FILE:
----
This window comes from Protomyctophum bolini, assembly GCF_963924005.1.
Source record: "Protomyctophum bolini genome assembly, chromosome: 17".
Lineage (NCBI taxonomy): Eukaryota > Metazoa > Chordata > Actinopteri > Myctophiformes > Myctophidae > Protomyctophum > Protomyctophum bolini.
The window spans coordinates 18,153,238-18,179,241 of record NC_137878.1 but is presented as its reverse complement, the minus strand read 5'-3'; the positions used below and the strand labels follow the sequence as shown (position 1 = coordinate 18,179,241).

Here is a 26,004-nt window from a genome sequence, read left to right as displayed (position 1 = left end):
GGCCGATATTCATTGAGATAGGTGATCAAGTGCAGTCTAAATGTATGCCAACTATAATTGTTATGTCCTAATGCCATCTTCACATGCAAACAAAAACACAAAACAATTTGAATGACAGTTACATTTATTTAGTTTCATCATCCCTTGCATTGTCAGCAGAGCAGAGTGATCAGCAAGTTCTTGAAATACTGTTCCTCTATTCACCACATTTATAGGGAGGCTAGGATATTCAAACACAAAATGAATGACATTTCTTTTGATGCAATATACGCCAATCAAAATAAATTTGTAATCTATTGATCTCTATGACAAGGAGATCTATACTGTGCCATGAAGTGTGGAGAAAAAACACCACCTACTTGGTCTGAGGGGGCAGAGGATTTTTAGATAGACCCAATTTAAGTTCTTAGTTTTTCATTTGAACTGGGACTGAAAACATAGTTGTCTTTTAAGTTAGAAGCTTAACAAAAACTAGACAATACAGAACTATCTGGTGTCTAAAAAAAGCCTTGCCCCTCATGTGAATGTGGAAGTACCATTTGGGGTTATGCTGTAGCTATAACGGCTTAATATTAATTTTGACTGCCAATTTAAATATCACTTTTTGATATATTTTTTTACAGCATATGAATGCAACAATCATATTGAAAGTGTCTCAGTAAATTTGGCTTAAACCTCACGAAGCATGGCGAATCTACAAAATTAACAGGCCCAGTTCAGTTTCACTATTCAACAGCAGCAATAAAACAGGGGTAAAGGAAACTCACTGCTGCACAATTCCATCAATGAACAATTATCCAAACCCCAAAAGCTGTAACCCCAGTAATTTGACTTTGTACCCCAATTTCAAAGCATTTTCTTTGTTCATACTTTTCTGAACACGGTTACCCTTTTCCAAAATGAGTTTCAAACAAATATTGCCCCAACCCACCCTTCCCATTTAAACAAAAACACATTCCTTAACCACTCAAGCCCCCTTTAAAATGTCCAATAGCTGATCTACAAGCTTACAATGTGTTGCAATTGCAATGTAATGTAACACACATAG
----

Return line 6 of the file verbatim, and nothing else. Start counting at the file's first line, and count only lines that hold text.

GGCCGATATTCATTGAGATAGGTGATCAAGTGCAGTCTAAATGTATGCCAACTATAATTGTTATGTCCTAATGCCATCTTCACATGCAAACAAAAACACAAAACAATTTGAATGACAGTTACATTTATTTAGTTTCATCATCCCTTGCATTGTCAGCAGAGCAGAGTGATCAGCAAGTTCTTGAAATACTGTTCCTCTATTCACCACATTTATAGGGAGGCTAGGATATTCAAACACAAAATGAATGACATTTCTTTTGATGCAATATACGCCAATCAAAATAAATTTGTAATCTATTGATCTCTATGACAAGGAGATCTATACTGTGCCATGAAGTGTGGAGAAAAAACACCACCTACTTGGTCTGAGGGGGCAGAGGATTTTTAGATAGACCCAATTTAAGTTCTTAGTTTTTCATTTGAACTGGGACTGAAAACATAGTTGTCTTTTAAGTTAGAAGCTTAACAAAAACTAGACAATACAGAACTATCTGGTGTCTAAAAAAAGCCTTGCCCCTCATGTGAATGTGGAAGTACCATTTGGGGTTATGCTGTAGCTATAACGGCTTAATATTAATTTTGACTGCCAATTTAAATATCACTTTTTGATATATTTTTTTACAGCATATGAATGCAACAATCATATTGAAAGTGTCTCAGTAAATTTGGCTTAAACCTCACGAAGCATGGCGAATCTACAAAATTAACAGGCCCAGTTCAGTTTCACTATTCAACAGCAGCAATAAAACAGGGGTAAAGGAAACTCACTGCTGCACAATTCCATCAATGAACAATTATCCAAACCCCAAAAGCTGTAACCCCAGTAATTTGACTTTGTACCCCAATTTCAAAGCATTTTCTTTGTTCATACTTTTCTGAACACGGTTACCCTTTTCCAAAATGAGTTTCAAACAAATATTGCCCCAACCCACCCTTCCCATTTAAACAAAAACACATTCCTTAACCACTCAAGCCCCCTTTAAAATGTCCAATAGCTGATCTACAAGCTTACAATGTGTTGCAATTGCAATGTAATGTAACACACATAG